Wednesday, December 10, 2008

Reference Ruler

I've always liked Stephen Shepherd's wooden reference ruler he places in his photographs so that readers have a sense of scale. So I decided to make my own out of cherry and bloodwood.

You can cut the 1" pieces by hand, but I used a crosscut sled on my table saw* along with some scrap pieces—one used as a stop block and one to protect my fingers.

The jig I had built to make some picture frames worked well at keeping the pieces square during clamping. A sheet of wax paper between the jig and the workpieces kept the two from being glued together.

The ruler is thick enough to stand vertically without toppling over but thin enough to be positioned relatively close to the object I'm shooting.

After glue up, I handplaned the ruler smooth using my favorite jig.

Cherry and bloodwood when first planed are contrasting in color, but over time, if left in sunlight, will both turn a dark reddish brown. That diminishes the effectiveness of the ruler if you can't see the line of demarcation between each inch.

So, I plan to build a special little box for it.

I just hope my metal rulers don't get jealous.

*Be sure to use the blade guards and safety features that come with your power equipment.

8 comments:

Stephen Shepherd said...

VC,

Nice Gnomon. I think they are a good idea and I try and put it in every picture I take.

Nothing worse than looking at a photograph and not being able to tell how big the item is without some reference.

Gnomons Rule.

Stephen

Corey said...

Kari, That's a cool idea, I've often thought that Stephen's reference was neat. One bit of safety, (hmmm, I'm feeling very Normish this morning) I notice your stop on the crosscut sled is fixed with a clamp. That can be a little dangerous because the offcut is trapped between the spinning blade and the stop. A safer alternative is to us a hinged stop that you can flip up before completing the cut. Love the blog, keep it up.
Corey

The Village Carpenter said...

Corey, Normites are welcome here! I maybe should have mentioned that with using a stop block, I only pass the workpiece over the blade—I do not bring the crosscut sled back toward me. Doing that can make the piece bind between the stop block and the blade. If you only slide the sled/workpiece over the blade (away from you), it cuts cleanly and does not bind. Takes longer that way, because I also turn off the saw with each pass, but it's safer.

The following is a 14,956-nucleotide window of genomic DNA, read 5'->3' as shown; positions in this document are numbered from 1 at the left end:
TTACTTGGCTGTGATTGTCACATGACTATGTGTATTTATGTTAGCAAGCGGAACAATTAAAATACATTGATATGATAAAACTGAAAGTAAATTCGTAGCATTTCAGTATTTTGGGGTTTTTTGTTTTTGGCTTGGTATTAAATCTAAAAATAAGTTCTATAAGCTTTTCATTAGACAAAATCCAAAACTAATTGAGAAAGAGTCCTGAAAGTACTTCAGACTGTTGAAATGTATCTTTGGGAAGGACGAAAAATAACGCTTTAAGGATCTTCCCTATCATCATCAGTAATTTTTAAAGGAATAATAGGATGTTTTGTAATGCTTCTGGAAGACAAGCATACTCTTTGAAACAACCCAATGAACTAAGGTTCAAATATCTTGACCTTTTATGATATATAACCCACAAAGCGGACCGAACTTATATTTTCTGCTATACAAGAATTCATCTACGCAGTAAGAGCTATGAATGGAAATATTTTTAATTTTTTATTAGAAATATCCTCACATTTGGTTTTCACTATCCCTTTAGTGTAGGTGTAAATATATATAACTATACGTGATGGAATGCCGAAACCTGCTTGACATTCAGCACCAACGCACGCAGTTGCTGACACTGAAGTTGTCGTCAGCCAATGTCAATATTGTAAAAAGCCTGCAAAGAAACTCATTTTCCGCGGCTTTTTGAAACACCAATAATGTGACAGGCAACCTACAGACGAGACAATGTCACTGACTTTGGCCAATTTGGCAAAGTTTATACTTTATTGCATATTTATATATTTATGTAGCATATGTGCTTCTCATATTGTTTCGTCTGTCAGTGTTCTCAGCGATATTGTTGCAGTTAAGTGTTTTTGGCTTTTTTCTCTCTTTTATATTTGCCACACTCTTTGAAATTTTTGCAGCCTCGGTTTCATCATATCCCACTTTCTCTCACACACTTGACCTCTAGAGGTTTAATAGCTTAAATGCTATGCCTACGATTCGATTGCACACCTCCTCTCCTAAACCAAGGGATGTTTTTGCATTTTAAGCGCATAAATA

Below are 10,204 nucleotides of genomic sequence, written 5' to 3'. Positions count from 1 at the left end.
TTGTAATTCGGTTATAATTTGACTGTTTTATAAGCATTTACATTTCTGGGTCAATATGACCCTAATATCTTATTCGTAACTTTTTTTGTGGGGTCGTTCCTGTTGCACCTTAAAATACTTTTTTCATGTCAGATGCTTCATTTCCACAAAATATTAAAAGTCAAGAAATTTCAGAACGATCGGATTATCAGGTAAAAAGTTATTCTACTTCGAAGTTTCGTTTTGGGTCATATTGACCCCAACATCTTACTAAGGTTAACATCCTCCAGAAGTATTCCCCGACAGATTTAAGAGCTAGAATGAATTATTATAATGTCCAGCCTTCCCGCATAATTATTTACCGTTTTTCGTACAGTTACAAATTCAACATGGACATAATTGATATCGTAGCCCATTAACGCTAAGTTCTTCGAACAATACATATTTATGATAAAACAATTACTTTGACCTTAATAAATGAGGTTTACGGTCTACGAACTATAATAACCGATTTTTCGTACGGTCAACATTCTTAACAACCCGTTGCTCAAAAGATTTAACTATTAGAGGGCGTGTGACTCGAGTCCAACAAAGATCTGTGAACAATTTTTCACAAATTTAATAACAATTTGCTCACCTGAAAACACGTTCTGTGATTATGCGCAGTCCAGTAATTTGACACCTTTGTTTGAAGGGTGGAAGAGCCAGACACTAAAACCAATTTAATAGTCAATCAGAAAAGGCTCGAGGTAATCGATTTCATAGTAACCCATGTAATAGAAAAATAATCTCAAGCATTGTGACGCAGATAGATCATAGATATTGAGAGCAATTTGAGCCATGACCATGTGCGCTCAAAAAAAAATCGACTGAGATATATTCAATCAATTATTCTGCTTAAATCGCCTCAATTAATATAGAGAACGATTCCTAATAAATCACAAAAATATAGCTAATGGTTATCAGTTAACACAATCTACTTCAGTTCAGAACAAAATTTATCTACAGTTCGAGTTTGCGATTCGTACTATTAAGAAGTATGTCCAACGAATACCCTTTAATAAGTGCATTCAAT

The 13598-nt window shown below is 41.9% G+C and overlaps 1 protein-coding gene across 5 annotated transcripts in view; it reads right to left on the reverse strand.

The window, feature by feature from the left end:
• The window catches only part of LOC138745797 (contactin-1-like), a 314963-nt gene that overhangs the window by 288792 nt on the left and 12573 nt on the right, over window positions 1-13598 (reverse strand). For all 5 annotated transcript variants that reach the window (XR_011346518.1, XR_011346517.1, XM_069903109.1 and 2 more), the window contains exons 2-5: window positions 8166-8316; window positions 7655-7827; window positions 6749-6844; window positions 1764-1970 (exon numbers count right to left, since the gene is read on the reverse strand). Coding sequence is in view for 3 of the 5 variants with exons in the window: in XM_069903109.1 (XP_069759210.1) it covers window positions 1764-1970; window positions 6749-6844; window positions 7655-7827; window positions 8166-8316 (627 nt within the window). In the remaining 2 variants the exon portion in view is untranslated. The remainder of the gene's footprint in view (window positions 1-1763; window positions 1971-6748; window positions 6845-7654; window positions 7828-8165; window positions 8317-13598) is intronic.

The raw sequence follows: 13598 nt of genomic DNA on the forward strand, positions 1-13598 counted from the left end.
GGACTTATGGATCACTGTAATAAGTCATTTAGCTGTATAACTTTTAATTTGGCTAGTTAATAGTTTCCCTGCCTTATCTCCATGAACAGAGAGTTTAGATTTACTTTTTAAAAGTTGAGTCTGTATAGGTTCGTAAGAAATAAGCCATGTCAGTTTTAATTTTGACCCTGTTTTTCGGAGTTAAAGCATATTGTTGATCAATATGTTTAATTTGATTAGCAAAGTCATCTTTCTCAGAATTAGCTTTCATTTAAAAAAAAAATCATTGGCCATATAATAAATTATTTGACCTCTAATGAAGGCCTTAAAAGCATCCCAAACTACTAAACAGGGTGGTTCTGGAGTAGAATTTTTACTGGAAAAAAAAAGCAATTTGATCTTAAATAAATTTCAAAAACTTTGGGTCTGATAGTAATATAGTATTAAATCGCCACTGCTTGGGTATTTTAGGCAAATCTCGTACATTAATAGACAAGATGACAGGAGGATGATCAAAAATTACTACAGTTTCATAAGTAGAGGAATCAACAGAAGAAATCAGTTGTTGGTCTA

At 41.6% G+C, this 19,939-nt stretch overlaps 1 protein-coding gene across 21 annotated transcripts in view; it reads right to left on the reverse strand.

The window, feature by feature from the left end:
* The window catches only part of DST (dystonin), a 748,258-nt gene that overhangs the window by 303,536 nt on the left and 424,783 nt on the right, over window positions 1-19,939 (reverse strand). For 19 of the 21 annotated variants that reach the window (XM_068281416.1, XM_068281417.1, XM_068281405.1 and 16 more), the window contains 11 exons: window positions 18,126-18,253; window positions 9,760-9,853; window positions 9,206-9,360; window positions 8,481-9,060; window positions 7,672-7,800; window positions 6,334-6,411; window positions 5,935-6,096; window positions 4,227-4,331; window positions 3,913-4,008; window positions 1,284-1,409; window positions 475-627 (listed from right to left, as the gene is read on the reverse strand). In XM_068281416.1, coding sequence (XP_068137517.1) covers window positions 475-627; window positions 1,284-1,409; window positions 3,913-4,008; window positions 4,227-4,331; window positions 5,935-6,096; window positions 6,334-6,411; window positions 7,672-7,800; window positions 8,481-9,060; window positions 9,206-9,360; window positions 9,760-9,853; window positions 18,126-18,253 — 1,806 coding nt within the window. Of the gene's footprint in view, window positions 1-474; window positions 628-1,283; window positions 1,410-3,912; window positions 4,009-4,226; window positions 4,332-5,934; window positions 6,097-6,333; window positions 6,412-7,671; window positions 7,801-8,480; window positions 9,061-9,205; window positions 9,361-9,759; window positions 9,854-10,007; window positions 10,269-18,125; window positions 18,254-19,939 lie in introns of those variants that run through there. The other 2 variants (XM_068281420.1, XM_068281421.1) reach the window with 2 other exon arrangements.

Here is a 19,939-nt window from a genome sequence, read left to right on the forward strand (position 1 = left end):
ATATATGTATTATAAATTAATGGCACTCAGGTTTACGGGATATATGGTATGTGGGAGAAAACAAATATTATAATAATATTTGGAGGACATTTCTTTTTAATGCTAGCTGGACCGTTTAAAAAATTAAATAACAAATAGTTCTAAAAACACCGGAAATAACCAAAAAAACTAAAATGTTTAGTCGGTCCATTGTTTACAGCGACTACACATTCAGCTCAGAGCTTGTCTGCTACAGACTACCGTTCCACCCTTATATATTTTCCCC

Woodbloke said...

Kari - good idea for a ref ruler, but using a table saw in the way shown in your pics is inherently very dangerous...no riving knife and no guard! I appreciate that you switch off the saw after each cut which does decrease the danger, but an exposed, spinny, shiny blade will cause you far more damage than 26 years of softball ever did. I've seen umpteen cases where 'Murricans have had little regard (not saying that you're unaware of the dangers) for the correct way to use the ts...for what it's worth, that practice is illegal in professional 'shops in Europe and the UK. I would have made the pieces using the Jet bandsaw and then use a shooting board to plane them down to and exact size...far safer. Sorry to go on like this, but better said here rather than have you experience kick-back (not ever good under any cicumstances) or even worse, slice off some of those pretty fingers - Rob

The Village Carpenter said...

Thanks Woodbloke (and Corey) for your safety comments. I do use a splitter with anti-kickback pawls when I'm not using my crosscut sled. I'm in no hurry to lose any digits!

And for the record...I'm Swedish-American. ; )

The Village Carpenter said...

That is, Swedish-'Murrican. My bad.

Mack said...

Is that a Gnomon? Like the little travel gnomon in the television commercials? (Ba da bump.)

The Village Carpenter said...

Mack, I think you've just given me an idea to do on all my upcoming vacations...